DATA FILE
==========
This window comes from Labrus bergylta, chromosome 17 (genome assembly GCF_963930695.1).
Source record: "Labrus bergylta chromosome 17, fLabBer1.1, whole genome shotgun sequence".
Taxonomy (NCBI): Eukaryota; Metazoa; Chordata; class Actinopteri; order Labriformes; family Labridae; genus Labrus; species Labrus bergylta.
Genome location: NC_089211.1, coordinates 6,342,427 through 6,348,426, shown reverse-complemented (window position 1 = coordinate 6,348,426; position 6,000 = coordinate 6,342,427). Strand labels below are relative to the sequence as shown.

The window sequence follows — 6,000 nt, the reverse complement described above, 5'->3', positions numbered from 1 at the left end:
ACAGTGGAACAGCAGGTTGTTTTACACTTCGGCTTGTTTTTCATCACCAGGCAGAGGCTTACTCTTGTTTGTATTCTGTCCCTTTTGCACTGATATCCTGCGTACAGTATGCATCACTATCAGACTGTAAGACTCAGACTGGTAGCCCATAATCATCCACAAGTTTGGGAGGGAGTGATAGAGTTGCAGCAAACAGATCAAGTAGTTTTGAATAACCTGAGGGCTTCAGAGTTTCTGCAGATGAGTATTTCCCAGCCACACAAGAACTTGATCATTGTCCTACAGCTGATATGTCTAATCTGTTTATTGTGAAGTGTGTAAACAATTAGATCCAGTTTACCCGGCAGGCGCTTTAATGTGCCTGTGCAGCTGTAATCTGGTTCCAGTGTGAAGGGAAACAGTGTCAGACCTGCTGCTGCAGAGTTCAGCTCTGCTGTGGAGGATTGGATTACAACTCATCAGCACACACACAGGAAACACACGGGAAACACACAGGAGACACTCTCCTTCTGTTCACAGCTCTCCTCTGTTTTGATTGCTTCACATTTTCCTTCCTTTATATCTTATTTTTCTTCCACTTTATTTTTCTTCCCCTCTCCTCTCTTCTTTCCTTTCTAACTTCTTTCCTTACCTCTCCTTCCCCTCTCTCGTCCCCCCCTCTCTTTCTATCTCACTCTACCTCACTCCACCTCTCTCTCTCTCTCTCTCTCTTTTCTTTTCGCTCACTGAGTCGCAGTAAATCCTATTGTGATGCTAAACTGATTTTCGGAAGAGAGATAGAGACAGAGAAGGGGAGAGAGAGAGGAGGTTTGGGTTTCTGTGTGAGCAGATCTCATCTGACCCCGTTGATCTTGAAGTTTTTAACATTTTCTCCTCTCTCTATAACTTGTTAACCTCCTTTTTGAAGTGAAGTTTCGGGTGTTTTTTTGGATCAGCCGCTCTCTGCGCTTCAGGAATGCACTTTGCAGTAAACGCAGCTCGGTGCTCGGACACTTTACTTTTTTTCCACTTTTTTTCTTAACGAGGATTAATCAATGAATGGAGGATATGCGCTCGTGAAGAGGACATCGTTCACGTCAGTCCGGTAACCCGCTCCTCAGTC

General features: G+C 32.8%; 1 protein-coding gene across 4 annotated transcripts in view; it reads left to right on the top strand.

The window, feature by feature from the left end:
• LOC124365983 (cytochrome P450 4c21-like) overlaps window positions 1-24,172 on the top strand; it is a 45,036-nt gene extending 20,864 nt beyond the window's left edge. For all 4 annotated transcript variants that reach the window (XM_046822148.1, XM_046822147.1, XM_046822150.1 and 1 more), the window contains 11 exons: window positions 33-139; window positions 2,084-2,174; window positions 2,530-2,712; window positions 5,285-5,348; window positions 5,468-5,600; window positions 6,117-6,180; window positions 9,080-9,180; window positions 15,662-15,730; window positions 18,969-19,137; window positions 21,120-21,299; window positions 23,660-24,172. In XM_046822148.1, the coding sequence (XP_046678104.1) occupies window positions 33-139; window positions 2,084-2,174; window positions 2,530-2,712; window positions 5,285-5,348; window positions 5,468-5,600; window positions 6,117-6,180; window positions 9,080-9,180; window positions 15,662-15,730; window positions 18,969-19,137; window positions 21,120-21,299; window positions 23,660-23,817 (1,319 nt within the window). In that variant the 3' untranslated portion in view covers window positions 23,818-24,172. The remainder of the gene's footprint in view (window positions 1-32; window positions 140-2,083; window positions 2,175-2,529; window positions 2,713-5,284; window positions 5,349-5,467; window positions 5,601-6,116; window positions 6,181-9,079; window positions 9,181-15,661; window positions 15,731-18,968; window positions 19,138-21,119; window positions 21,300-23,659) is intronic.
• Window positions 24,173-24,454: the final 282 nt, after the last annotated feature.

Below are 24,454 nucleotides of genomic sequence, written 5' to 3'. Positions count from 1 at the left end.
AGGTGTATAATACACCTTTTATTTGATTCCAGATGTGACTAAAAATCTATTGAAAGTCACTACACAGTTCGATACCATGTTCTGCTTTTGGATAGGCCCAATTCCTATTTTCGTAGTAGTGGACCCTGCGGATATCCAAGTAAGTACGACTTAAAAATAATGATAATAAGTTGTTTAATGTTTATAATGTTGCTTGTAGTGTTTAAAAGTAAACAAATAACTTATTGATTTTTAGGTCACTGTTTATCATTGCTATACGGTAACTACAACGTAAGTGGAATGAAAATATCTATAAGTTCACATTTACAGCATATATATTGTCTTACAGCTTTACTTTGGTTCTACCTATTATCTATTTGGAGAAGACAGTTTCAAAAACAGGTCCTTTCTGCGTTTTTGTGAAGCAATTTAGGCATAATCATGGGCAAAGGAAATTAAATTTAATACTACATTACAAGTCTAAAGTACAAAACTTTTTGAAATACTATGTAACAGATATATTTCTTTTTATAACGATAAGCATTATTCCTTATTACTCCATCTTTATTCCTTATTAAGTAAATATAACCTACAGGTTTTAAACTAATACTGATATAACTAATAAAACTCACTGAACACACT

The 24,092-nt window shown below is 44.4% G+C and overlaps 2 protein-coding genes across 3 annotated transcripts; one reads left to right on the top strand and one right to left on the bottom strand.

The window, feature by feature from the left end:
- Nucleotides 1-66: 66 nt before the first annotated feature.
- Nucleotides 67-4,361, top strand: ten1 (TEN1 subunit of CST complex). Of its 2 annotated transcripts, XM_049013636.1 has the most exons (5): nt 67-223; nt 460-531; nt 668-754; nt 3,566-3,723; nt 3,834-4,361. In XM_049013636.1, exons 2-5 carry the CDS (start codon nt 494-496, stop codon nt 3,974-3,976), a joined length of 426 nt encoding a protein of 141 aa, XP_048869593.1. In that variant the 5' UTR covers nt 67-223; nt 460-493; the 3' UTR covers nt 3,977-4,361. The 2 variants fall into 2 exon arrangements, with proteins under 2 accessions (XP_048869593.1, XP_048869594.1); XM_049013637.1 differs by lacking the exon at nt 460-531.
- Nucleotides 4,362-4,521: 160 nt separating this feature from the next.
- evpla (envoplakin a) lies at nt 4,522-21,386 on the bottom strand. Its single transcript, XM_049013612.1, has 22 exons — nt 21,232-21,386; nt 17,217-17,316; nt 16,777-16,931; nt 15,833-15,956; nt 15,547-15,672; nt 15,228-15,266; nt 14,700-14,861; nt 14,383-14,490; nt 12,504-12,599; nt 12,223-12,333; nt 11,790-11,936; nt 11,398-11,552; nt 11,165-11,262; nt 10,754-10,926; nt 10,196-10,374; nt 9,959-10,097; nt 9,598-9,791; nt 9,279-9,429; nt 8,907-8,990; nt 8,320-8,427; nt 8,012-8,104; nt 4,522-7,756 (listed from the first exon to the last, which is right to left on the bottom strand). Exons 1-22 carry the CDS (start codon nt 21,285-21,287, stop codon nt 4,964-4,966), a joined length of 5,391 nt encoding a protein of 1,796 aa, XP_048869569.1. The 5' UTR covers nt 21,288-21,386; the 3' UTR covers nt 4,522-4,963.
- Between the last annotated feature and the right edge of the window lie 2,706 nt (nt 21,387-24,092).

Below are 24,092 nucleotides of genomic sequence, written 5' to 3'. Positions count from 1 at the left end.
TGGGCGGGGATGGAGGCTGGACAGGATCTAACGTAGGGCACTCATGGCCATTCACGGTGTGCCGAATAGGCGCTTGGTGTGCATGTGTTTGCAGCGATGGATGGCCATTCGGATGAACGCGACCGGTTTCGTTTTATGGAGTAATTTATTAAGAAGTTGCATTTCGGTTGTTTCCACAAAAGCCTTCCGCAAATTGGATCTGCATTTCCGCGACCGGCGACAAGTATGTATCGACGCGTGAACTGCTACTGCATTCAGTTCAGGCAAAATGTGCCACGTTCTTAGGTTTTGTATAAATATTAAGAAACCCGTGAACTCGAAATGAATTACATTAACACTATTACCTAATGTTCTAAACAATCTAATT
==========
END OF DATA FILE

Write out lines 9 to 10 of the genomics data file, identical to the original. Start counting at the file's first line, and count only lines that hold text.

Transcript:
• LOC124365983 (cytochrome P450 4c21-like) overlaps window positions 1-24,172 on the top strand; it is a 45,036-nt gene extending 20,864 nt beyond the window's left edge. For all 4 annotated transcript variants that reach the window (XM_046822148.1, XM_046822147.1, XM_046822150.1 and 1 more), the window contains 11 exons: window positions 33-139; window positions 2,084-2,174; window positions 2,530-2,712; window positions 5,285-5,348; window positions 5,468-5,600; window positions 6,117-6,180; window positions 9,080-9,180; window positions 15,662-15,730; window positions 18,969-19,137; window positions 21,120-21,299; window positions 23,660-24,172. In XM_046822148.1, the coding sequence (XP_046678104.1) occupies window positions 33-139; window positions 2,084-2,174; window positions 2,530-2,712; window positions 5,285-5,348; window positions 5,468-5,600; window positions 6,117-6,180; window positions 9,080-9,180; window positions 15,662-15,730; window positions 18,969-19,137; window positions 21,120-21,299; window positions 23,660-23,817 (1,319 nt within the window). In that variant the 3' untranslated portion in view covers window positions 23,818-24,172. The remainder of the gene's footprint in view (window positions 1-32; window positions 140-2,083; window positions 2,175-2,529; window positions 2,713-5,284; window positions 5,349-5,467; window positions 5,601-6,116; window positions 6,181-9,079; window positions 9,181-15,661; window positions 15,731-18,968; window positions 19,138-21,119; window positions 21,300-23,659) is intronic.
• Window positions 24,173-24,454: the final 282 nt, after the last annotated feature.